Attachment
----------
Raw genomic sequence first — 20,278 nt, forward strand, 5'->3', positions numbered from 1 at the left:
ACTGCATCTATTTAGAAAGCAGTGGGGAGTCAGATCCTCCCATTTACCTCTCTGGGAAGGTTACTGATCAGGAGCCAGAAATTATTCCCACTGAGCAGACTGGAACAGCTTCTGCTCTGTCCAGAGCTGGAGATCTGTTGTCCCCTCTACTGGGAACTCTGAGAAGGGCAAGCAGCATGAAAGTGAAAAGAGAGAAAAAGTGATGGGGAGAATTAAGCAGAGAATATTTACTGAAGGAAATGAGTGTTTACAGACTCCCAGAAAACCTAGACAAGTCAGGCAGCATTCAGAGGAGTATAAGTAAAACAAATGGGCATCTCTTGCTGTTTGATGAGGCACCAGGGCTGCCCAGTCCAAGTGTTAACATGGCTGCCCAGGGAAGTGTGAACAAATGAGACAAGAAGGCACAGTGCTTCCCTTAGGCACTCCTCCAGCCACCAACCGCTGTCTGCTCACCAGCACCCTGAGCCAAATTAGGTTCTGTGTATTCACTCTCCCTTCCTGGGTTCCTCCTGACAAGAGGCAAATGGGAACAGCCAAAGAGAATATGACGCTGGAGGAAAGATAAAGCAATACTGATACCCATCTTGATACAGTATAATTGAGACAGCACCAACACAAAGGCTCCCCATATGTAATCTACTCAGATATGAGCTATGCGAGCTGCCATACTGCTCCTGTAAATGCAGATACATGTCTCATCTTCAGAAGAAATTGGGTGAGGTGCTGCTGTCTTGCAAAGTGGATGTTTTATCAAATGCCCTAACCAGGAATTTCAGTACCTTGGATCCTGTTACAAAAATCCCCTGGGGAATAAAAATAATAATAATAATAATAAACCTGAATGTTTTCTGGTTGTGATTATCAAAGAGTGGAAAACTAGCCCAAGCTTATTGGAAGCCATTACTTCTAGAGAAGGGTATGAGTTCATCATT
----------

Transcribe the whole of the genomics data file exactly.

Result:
Raw genomic sequence first — 20,278 nt, forward strand, 5'->3', positions numbered from 1 at the left:
ACTGCATCTATTTAGAAAGCAGTGGGGAGTCAGATCCTCCCATTTACCTCTCTGGGAAGGTTACTGATCAGGAGCCAGAAATTATTCCCACTGAGCAGACTGGAACAGCTTCTGCTCTGTCCAGAGCTGGAGATCTGTTGTCCCCTCTACTGGGAACTCTGAGAAGGGCAAGCAGCATGAAAGTGAAAAGAGAGAAAAAGTGATGGGGAGAATTAAGCAGAGAATATTTACTGAAGGAAATGAGTGTTTACAGACTCCCAGAAAACCTAGACAAGTCAGGCAGCATTCAGAGGAGTATAAGTAAAACAAATGGGCATCTCTTGCTGTTTGATGAGGCACCAGGGCTGCCCAGTCCAAGTGTTAACATGGCTGCCCAGGGAAGTGTGAACAAATGAGACAAGAAGGCACAGTGCTTCCCTTAGGCACTCCTCCAGCCACCAACCGCTGTCTGCTCACCAGCACCCTGAGCCAAATTAGGTTCTGTGTATTCACTCTCCCTTCCTGGGTTCCTCCTGACAAGAGGCAAATGGGAACAGCCAAAGAGAATATGACGCTGGAGGAAAGATAAAGCAATACTGATACCCATCTTGATACAGTATAATTGAGACAGCACCAACACAAAGGCTCCCCATATGTAATCTACTCAGATATGAGCTATGCGAGCTGCCATACTGCTCCTGTAAATGCAGATACATGTCTCATCTTCAGAAGAAATTGGGTGAGGTGCTGCTGTCTTGCAAAGTGGATGTTTTATCAAATGCCCTAACCAGGAATTTCAGTACCTTGGATCCTGTTACAAAAATCCCCTGGGGAATAAAAATAATAATAATAATAATAAACCTGAATGTTTTCTGGTTGTGATTATCAAAGAGTGGAAAACTAGCCCAAGCTTATTGGAAGCCATTACTTCTAGAGAAGGGTATGAGTTCATCATT